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Day-trippers head 25 miles north of Seattle to Whidbey Island, where beaches, nature, and wildlife abound. For panoramic views of the Olympic Mountains and Strait of Juan de Fuca, visit Fort Ebey State Park. Once called “Triangle of Death,” the 635-acre park served as a coastal defense fort to protect Puget Sound during World War II. Although bunkers remain intact, now, the landscape is crisscrossed with miles of scenic biking and hiking trails. Breathe in salty air and spot bald eagle, whales, and seals from the shoreline bluffs along Admiralty Inlet. Or brave a stroll on the rocky, driftwood-strewn beach below. Make sure to purchase a Discover Pass if you’re visiting for the day; the fee is included for campers and sites are open year round.
Seattle is home to some pretty incredible urban parks. Kerry Park, on Queen Anne Hill (Seattle's highest), sports views extending across the city, all the way to Mount Rainier on clear days. This is the view you've seen a million times in post cards; go here to capture your own.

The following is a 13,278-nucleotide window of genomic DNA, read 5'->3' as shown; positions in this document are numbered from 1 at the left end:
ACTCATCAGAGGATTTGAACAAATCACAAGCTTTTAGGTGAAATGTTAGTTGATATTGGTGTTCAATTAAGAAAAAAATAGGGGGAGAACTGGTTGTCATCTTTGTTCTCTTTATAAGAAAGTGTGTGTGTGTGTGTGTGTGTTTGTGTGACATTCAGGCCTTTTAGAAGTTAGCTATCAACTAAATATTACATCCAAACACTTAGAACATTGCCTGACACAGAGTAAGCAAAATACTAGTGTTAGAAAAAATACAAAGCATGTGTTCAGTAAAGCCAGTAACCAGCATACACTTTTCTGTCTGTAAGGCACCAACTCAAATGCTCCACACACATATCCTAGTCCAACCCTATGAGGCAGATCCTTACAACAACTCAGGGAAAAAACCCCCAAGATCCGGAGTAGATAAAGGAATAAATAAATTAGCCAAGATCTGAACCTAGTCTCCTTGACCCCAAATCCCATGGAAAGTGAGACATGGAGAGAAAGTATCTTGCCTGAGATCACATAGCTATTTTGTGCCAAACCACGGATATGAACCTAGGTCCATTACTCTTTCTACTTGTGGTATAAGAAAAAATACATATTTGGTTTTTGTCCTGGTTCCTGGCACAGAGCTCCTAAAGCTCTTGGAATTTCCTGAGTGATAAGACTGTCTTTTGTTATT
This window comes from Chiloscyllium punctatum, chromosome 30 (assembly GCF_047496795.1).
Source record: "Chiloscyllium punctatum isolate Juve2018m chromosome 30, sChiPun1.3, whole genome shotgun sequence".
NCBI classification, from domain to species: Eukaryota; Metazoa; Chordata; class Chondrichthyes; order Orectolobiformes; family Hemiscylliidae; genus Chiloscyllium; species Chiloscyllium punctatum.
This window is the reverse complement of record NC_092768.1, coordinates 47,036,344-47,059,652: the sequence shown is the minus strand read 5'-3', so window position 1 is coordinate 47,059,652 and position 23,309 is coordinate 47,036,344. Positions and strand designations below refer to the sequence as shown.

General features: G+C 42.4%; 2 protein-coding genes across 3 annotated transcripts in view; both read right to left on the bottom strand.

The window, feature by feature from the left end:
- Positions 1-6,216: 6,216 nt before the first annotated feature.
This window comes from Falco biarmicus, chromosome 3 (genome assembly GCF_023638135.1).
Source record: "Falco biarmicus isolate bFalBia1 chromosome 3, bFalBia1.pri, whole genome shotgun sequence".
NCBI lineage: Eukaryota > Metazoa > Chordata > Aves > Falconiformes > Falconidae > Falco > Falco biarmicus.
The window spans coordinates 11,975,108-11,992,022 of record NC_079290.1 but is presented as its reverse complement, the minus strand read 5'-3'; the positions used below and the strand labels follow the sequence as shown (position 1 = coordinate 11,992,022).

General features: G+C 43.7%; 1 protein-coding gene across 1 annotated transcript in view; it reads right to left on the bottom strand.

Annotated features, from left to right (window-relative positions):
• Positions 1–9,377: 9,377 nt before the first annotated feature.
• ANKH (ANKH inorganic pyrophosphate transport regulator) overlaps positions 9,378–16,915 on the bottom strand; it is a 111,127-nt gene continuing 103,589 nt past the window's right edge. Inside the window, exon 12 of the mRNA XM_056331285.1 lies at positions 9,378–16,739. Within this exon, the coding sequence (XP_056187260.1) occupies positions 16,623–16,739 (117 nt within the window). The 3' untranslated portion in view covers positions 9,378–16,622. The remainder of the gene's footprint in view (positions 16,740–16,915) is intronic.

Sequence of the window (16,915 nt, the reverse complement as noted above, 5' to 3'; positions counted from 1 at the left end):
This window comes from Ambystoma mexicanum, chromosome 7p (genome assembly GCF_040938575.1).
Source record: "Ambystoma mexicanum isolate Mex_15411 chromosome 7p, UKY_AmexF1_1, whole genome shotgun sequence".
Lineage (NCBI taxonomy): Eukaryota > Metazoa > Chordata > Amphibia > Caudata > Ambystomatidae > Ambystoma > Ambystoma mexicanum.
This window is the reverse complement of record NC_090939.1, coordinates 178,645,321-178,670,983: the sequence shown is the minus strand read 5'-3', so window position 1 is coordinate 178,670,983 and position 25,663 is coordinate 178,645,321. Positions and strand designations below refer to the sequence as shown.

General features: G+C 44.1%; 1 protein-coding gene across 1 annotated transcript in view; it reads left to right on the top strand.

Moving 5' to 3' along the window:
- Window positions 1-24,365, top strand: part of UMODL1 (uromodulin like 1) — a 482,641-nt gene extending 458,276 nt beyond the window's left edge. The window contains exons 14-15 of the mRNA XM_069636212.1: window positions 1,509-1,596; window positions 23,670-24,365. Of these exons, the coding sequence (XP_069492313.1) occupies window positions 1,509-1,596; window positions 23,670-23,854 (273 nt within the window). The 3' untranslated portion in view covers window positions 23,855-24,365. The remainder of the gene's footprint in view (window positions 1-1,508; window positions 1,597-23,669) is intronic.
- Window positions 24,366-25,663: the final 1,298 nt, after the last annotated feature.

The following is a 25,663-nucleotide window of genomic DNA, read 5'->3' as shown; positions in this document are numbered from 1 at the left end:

Gas Works Park is stunning too, in part for its view over Lake Union and of the skyline, but also for its weird steampunk ruins, the site of a former plant that converted coal to gas. On summer days you'll find the skies above the park strewn with colorful kites.
Another favorite is the Washington Park Arboretum, a 200-acre chunk of land that includes carefully maintained forest and beautiful wetlands along the shores of Lake Washington. Come in spring, when the enormous tulip, cherry, and pear trees are abloom.